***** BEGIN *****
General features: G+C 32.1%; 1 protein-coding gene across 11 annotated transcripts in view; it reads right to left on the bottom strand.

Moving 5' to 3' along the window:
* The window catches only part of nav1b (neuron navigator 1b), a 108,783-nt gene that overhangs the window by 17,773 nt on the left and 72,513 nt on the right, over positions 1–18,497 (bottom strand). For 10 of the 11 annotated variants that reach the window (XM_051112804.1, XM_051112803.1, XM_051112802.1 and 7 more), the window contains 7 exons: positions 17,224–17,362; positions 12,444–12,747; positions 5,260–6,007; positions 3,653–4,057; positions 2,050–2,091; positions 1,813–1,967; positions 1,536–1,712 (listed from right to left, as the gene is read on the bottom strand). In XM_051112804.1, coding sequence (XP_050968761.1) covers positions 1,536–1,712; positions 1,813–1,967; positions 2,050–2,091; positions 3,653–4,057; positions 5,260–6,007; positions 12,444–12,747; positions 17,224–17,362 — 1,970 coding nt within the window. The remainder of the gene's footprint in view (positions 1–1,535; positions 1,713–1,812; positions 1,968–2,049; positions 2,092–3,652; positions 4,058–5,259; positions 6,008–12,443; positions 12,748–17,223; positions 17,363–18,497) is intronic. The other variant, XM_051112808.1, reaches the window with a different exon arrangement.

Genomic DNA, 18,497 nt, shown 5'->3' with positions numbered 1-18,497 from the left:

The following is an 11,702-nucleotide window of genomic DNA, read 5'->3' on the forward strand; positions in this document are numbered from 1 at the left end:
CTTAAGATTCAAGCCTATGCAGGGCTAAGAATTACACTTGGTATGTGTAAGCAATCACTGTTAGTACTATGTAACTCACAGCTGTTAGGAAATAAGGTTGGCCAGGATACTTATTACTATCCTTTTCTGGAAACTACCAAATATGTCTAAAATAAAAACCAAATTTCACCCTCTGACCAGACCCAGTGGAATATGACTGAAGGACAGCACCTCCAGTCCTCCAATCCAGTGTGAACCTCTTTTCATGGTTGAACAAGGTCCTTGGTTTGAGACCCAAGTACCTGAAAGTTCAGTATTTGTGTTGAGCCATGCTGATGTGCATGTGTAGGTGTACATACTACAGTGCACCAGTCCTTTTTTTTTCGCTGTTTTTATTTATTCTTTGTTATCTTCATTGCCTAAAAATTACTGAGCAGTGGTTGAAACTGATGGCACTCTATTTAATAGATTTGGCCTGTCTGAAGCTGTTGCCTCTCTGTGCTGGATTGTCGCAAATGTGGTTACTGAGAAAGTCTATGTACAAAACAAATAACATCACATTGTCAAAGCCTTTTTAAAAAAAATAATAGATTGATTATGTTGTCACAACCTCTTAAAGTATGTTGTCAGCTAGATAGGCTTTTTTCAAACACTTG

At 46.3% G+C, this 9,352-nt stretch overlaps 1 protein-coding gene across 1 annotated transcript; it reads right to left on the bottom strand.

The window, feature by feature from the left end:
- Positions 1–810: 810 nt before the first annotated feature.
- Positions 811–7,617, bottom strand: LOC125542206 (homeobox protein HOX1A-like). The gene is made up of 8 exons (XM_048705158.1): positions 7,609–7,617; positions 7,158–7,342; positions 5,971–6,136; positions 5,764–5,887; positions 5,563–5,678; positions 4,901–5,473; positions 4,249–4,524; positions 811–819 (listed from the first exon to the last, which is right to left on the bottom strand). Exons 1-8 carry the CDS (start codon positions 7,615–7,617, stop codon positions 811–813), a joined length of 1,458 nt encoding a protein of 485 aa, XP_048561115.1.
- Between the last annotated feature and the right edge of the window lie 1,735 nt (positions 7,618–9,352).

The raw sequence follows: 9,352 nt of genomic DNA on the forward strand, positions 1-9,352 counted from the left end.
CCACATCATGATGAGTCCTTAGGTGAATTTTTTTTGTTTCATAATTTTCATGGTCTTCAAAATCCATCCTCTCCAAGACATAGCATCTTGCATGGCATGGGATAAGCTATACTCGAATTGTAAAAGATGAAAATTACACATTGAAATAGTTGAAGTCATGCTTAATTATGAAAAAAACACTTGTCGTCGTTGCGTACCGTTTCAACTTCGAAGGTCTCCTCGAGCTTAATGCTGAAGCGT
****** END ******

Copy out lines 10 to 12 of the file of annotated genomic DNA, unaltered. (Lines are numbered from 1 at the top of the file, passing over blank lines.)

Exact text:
- Positions 811–7,617, bottom strand: LOC125542206 (homeobox protein HOX1A-like). The gene is made up of 8 exons (XM_048705158.1): positions 7,609–7,617; positions 7,158–7,342; positions 5,971–6,136; positions 5,764–5,887; positions 5,563–5,678; positions 4,901–5,473; positions 4,249–4,524; positions 811–819 (listed from the first exon to the last, which is right to left on the bottom strand). Exons 1-8 carry the CDS (start codon positions 7,615–7,617, stop codon positions 811–813), a joined length of 1,458 nt encoding a protein of 485 aa, XP_048561115.1.
- Between the last annotated feature and the right edge of the window lie 1,735 nt (positions 7,618–9,352).

The raw sequence follows: 9,352 nt of genomic DNA on the forward strand, positions 1-9,352 counted from the left end.